taos aglow 2015

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Northern New Mexico Holiday Traditions 2015

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  • N O R T H E R N N E W M E X I C O H O L I D A Y T R A D I T I O N S 2 0 1 5N O R T H E R N N E W M E X I C O H O L I D A Y T R A D I T I O N S 2 0 1 5

  • 32015 taosnews.com/aglow

    No Place Like Home for the Holidays

    Qualified low income applicants,

    once selected, will have an

    interest free home mortgage that

    is affordable and gives them a

    Hand Up Not a Hand Out!

    With your support we can

    continue the mission.

    Our Mission Statement:Habitat for Humanity works in partnership with people from all walks of life to

    build houses, hope and community with people in need, and by so doing, witness Gods love in action.

    This ad is paid for by Chevron Questa Mine. Please join our employees who support the mission of Habitat for Humanity of Taos with contributions, in-kind donations and physical labor.

    Habitat ReStoreYou can help us by donating to the Habitat

    ReStore. The following items would be appreciated: Gently used appliances, Household

    items, Electronics, Cell Phones, Building Supplies.If you want to keep it out of the landfill,

    call us to see if well take it! Your donations and purchases of these items help build homes.

    North of the Old Blinking Light on your way to Questa

    776-2165recently redesigned and reorganized

    COME CHECK IT OUT!

    If you havent been to the ReStore lately You havent been

    to the ReStore!

    volunteers laying adobe

    student volunteers

    finishing the shed

    foundationstudent volunteers placing the vigas

  • 4 taosnews.com/aglow 2015

    CONTENTS

    STAFF

    FROM THE EDITOR4From the Editor Snow and glow

    6Christmas storyThe Presence of God by Kimberly Lookis

    8San Antonio ChurchResurrection

    9Holiday recipesFrom the vault of Fayne Lutz

    10Alumbra de QuestaA time to shine

    12Christmas storyReturn of the Light by Iris Keltz

    14Lighting LedouxAnnual gathering welcomes holiday season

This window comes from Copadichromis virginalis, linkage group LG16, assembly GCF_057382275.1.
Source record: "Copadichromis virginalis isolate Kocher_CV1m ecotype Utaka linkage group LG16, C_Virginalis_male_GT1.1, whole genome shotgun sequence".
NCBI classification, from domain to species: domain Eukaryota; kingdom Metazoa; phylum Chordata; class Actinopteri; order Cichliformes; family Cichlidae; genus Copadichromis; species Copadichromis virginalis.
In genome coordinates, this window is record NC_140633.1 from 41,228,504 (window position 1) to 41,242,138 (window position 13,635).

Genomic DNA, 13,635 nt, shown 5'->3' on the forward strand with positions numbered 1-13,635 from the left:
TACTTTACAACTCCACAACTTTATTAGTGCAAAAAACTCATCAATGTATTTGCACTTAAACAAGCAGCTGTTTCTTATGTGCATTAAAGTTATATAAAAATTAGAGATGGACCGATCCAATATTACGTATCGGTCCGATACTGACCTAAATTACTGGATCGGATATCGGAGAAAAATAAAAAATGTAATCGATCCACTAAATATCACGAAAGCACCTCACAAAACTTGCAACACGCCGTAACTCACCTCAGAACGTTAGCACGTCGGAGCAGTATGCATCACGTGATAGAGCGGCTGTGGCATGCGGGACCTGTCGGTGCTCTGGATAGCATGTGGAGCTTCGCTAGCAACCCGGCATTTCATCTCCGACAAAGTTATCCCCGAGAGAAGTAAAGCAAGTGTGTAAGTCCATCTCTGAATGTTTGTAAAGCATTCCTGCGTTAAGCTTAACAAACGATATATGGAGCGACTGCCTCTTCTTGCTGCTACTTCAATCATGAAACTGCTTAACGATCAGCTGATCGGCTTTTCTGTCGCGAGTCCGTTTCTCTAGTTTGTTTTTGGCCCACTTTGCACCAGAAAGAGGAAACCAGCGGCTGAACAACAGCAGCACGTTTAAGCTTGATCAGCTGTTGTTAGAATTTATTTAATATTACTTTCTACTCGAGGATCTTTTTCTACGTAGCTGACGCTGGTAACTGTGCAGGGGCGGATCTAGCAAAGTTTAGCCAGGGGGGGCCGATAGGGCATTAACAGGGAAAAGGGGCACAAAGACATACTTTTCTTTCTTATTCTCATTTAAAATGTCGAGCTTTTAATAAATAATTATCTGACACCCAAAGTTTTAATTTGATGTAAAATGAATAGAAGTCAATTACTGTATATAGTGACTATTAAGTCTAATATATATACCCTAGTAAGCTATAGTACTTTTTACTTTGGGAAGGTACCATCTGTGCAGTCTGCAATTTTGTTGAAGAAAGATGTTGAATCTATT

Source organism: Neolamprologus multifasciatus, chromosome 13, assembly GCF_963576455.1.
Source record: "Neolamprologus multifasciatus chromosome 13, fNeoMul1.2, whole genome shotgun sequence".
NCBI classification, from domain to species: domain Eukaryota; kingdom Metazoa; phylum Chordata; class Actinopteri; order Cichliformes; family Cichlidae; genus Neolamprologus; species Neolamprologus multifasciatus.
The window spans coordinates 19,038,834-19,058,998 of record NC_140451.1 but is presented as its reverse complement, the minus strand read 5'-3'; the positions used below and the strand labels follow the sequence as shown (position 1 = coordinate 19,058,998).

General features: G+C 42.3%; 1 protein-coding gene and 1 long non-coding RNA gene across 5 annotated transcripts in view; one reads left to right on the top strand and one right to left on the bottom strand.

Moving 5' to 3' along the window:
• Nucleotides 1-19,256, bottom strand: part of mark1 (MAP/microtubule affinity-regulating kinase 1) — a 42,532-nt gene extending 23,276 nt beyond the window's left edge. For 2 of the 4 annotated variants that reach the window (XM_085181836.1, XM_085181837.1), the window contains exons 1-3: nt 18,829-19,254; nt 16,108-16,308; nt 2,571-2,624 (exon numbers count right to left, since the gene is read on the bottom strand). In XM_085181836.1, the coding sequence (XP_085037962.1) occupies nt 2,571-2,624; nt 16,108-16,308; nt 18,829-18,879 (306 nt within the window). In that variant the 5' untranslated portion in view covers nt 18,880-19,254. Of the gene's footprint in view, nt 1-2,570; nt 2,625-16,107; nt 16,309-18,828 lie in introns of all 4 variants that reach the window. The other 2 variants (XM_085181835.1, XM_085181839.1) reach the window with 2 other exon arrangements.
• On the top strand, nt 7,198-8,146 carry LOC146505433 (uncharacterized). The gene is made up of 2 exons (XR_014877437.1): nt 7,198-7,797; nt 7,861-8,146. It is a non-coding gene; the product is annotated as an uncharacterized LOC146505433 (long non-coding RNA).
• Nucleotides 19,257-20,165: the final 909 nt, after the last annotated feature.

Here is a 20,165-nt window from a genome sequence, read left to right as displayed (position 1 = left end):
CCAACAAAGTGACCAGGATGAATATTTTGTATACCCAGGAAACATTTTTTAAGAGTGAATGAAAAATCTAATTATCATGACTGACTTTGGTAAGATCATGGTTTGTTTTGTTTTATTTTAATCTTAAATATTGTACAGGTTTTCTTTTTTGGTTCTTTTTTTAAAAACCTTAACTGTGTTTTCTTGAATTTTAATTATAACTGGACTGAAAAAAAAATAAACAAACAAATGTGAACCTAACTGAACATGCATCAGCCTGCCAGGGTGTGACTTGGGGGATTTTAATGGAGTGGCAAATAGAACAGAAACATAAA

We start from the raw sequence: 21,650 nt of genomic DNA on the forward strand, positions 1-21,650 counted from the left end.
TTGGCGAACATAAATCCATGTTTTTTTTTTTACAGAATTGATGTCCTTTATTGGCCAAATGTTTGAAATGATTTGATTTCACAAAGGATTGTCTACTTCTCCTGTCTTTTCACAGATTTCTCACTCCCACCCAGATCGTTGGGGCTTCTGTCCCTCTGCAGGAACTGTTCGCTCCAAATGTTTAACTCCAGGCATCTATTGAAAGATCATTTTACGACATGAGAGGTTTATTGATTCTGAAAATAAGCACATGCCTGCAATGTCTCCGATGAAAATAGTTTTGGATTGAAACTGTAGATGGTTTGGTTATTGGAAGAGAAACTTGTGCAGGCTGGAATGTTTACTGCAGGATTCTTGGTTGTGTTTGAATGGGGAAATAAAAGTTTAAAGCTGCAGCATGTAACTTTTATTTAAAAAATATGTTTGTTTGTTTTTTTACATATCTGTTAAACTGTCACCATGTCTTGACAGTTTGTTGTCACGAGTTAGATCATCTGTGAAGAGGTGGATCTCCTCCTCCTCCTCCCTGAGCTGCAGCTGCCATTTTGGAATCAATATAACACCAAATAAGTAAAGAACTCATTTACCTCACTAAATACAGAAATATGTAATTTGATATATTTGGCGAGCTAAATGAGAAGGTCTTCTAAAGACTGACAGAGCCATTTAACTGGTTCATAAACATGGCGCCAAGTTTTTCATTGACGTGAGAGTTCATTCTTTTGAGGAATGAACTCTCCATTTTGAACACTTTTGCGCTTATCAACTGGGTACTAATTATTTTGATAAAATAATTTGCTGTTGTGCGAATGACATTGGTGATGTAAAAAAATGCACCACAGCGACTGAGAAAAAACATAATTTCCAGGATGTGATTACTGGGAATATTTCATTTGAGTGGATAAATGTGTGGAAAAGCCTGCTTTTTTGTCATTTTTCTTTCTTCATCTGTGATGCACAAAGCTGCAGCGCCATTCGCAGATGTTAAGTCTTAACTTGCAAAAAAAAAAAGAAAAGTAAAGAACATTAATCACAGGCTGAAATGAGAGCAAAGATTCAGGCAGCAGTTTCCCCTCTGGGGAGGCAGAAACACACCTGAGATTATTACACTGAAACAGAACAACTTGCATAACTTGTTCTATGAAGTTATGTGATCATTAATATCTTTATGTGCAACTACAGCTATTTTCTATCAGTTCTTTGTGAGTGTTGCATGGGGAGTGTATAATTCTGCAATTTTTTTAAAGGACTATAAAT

16Bonfires on Bent StreetA very special energy

    18Los Pastores yLas Posadas Time-honored folk dramas

    2029th annual YuletideCaroling and Tree Lighting

    22Holidays at Taos PuebloThe spirit of the moment

    24Christmas story Gathering at Grandmas by Emily Wilde

    26Peace ChanukahBorn from tragedy to spread good will

    28BiscochitosA customary treat

    32TamaladasA cherished tradition

    34Taos Feeds TaosStopping hunger pains for 30 years

    36Taos OnstageA Christmas Story

    38Christmas TrainCumbres and Toltec Scenic Railroads special ride

    40500 Wishes6 years of putting smiles on childrens faces

    42Community Against Violence Angel Tree18 years of yuletide

    43Holiday RecipesPonche Navideo

    44Taos Community ChorusMexican Baroque: Exploring Our Past

    46VolunteeringA helping hand, a happy heart

    48Torchlight ParadesNight fire on the mountains

    49Christmas storyThe Prescence of God by Kimberly Lookis

    50Twirl AglowHolidays come to light

    52Dining Out Staying out of the kitchen over the holidays

    54Nutcracker Holiday Artist MarketA Russian, Southwestern spirit

    56Calendar of holiday events

    58Christmas storyAnyone Can Be Santa Claus by Scott Gerdes

    SNOW AND GLOWI WENT TO MY FIRST CHRISTMAS EVE celebration at Taos Pueblo in 2004. The Catholicism meshed with American Indian faith-based re-enactments are a special sight to behold and instill a meaningful, lasting memory. I felt a sense of calm and belonging that I hadnt known in a very long time.

    That was one of the greatest Christmas gifts I have ever received.

    The true ethos of the holiday season is also found in the inclusiveness, charity and morality it encourages as seen in the abundance of giving to Taos Feeds Taos (p. 37), the Community Against Violence Angel Tree Project (p. 46) and 500 Wishes (p. 40). It draws the heavy curtains away from our own reflections as we become more vested in bringing joy to others.

    The true holiday spirit is also wrapped around Taos with all the trimmings from the adobe-wall-lined farolitos lighting your way through the heart of Taos Historic District (p. 14, p. 16) to the festively adorned Christmas tree rising into the twinkling night sky on Taos Plaza (p. 18).

    And what is Taos if not a hot-bed for storytelling?

    Some of the worlds most-loved tales center around holidays.

    Hispanic folk dramas, Los Pastores and Las Posadas (p. 19), tell the stories of Mary and Josephs trials in finding shelter, the announcement of Jesus birth to shepherds and their subsequent journey to Bethlehem. They are performed around the region in much the same way as generations before took to street corners to tell these same stories. And the tale of a small Northern New Mexico communities devotion to the reconstruction of its historic Catholic church stokes the flames of the holiday spirit in a most pure and lasting form.